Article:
Intelliology (00d844)

  86. “Or are you referring to the concept of putting words into the founding fathers’ mouths and claiming that to be their true sentiments? Because rethuglicans do that as a rite of passage…”

    Substantiation required. Any evidence that backs that ridiculous assertion?

    GeneralMalaise (53ce9e)

  87. “SPQR. False. Or are you referring to the concept of putting words into the founding fathers’ mouths and claiming that to be their true sentiments? Because rethuglicans do that as a rite of passage into moron-hood.”

    “I would ask SPQR to provide evidence of his ridiculous assertion, but that would just be hypocritical of me to expect from a sh*t-show like this blog.”

    Intelliology – You claim you just offered a few posts and then bitch and moan about the treatment you received here. The above are the first several posts you offered. I see ABSOLUTELY nothing from the blinkered moonbat perspective which would generate feelings of ill will from commenters here. From a real world perspective, however, try again. You are not a victim.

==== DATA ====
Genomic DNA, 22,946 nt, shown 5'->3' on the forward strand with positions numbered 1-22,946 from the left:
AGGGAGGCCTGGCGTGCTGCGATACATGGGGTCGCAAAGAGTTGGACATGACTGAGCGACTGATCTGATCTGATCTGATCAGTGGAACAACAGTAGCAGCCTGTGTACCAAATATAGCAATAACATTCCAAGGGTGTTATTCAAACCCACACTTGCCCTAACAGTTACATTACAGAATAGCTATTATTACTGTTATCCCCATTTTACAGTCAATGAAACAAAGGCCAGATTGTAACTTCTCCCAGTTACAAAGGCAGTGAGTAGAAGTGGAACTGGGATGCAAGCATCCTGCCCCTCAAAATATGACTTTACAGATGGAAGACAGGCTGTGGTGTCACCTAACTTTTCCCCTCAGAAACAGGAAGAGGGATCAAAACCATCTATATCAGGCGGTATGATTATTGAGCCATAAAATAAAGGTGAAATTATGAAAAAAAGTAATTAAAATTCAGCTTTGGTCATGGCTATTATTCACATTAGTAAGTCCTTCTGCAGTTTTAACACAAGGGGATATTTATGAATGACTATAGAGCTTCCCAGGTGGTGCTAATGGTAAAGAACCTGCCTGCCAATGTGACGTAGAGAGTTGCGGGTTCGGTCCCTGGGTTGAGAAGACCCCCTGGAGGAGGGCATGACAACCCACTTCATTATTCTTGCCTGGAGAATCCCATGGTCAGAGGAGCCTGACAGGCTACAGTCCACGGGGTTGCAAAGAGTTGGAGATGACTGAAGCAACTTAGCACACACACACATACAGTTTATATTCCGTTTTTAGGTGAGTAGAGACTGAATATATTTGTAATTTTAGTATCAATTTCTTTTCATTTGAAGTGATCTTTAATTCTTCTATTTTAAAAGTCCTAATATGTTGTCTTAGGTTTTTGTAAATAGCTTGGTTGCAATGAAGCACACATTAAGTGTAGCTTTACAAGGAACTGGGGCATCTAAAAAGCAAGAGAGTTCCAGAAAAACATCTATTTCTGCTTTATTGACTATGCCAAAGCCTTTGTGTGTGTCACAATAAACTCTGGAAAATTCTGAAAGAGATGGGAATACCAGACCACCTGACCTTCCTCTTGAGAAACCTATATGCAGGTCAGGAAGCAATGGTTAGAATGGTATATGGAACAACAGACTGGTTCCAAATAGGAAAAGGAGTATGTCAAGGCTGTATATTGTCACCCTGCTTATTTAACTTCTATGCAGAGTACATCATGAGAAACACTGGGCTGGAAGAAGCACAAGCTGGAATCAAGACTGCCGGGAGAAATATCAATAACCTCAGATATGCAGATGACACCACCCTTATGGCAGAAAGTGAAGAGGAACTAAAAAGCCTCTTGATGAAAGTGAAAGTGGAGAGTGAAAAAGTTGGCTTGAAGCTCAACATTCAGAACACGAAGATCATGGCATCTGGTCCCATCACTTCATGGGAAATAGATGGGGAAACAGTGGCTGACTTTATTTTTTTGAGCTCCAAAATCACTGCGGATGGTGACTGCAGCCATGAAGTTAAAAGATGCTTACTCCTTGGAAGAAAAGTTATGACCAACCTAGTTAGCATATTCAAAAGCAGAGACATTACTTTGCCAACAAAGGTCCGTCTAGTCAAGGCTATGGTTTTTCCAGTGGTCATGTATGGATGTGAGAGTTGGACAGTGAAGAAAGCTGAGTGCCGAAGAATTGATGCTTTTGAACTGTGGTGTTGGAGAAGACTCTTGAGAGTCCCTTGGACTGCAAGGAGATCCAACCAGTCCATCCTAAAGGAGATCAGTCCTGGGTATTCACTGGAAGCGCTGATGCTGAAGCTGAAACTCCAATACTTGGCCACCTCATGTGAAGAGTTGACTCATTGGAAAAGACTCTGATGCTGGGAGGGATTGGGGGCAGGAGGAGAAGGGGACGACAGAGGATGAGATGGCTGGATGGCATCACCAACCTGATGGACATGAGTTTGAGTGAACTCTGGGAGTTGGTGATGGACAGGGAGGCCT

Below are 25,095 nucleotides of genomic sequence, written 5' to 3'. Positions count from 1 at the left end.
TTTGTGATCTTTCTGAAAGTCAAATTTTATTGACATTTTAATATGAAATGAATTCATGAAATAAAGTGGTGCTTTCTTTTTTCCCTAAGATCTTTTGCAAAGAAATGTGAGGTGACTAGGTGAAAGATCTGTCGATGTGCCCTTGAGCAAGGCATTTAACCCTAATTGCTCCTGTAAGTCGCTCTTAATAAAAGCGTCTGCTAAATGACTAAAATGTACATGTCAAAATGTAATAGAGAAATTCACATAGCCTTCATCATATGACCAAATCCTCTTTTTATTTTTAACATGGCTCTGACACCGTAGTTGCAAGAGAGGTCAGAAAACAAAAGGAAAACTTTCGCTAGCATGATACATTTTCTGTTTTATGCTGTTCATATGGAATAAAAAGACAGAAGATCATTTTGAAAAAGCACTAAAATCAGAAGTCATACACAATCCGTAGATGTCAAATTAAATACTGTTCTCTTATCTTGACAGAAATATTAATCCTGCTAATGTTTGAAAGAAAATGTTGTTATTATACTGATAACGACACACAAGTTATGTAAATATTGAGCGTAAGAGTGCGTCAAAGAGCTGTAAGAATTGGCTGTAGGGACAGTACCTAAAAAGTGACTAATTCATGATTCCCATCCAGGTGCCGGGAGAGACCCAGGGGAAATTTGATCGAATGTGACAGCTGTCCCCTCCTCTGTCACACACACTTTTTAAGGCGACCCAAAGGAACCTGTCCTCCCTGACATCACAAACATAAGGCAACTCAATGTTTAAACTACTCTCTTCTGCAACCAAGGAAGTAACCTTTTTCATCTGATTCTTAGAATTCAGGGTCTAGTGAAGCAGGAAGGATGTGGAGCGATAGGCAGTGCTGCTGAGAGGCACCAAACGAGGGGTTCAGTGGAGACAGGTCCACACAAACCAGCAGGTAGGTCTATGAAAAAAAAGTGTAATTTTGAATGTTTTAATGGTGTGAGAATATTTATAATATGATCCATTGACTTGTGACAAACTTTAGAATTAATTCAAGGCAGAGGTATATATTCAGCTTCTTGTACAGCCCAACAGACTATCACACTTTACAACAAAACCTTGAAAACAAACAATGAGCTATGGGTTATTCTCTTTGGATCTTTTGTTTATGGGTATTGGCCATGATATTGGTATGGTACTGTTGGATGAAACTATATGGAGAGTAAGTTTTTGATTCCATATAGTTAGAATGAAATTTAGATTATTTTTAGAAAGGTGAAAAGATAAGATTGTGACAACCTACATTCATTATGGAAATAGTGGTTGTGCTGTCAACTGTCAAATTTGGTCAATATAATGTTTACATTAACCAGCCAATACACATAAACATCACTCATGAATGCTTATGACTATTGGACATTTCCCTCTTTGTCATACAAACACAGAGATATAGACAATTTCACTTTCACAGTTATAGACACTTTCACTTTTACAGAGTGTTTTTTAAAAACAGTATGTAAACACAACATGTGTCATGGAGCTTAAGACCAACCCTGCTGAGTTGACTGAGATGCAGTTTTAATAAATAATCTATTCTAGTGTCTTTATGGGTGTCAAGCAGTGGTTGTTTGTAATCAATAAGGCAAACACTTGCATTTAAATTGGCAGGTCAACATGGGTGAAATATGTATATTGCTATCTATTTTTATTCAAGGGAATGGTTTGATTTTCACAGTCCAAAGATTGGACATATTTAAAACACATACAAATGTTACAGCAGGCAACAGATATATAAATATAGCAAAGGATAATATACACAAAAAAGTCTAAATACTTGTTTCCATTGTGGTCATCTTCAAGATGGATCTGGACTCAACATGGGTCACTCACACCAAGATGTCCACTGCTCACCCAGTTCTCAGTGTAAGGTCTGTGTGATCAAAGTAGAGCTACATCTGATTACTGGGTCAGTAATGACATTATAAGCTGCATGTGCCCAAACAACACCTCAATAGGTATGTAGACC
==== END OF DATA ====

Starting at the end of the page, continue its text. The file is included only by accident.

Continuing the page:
“General mayonaise… I guess you don’t stop at putting words into the founding fathers’ mouths… you have to put them in my mouth as well. How disingenuous of you.”

    “Bold isn’t the word, SPQR. Pointless perhaps, but not bold.”

    “Again, putting words into my mouth. I used an expression and you bring up fecal matter. Who are you claiming has the fascination again? Gross. Why don’t you get some therapy.”

    daleyrocks (1d0d98)

  88. I don’t see your point, daleyrocks. Oh, I get it; you don’t have a point. Clever.

    Intelliology (00d844)

  89. Oops, Intelliology’s posts are above and below my words. He was predictably too dumb to figure that out. His loss.

    daleyrocks (1d0d98)

  90. Yeah… ‘my loss’. :-)

    Do you wear a helmet on the jungle gym?

    Intelliology (00d844)

  91. What a waste of space. Can’t say we didn’t try, daley.

    GeneralMalaise (53ce9e)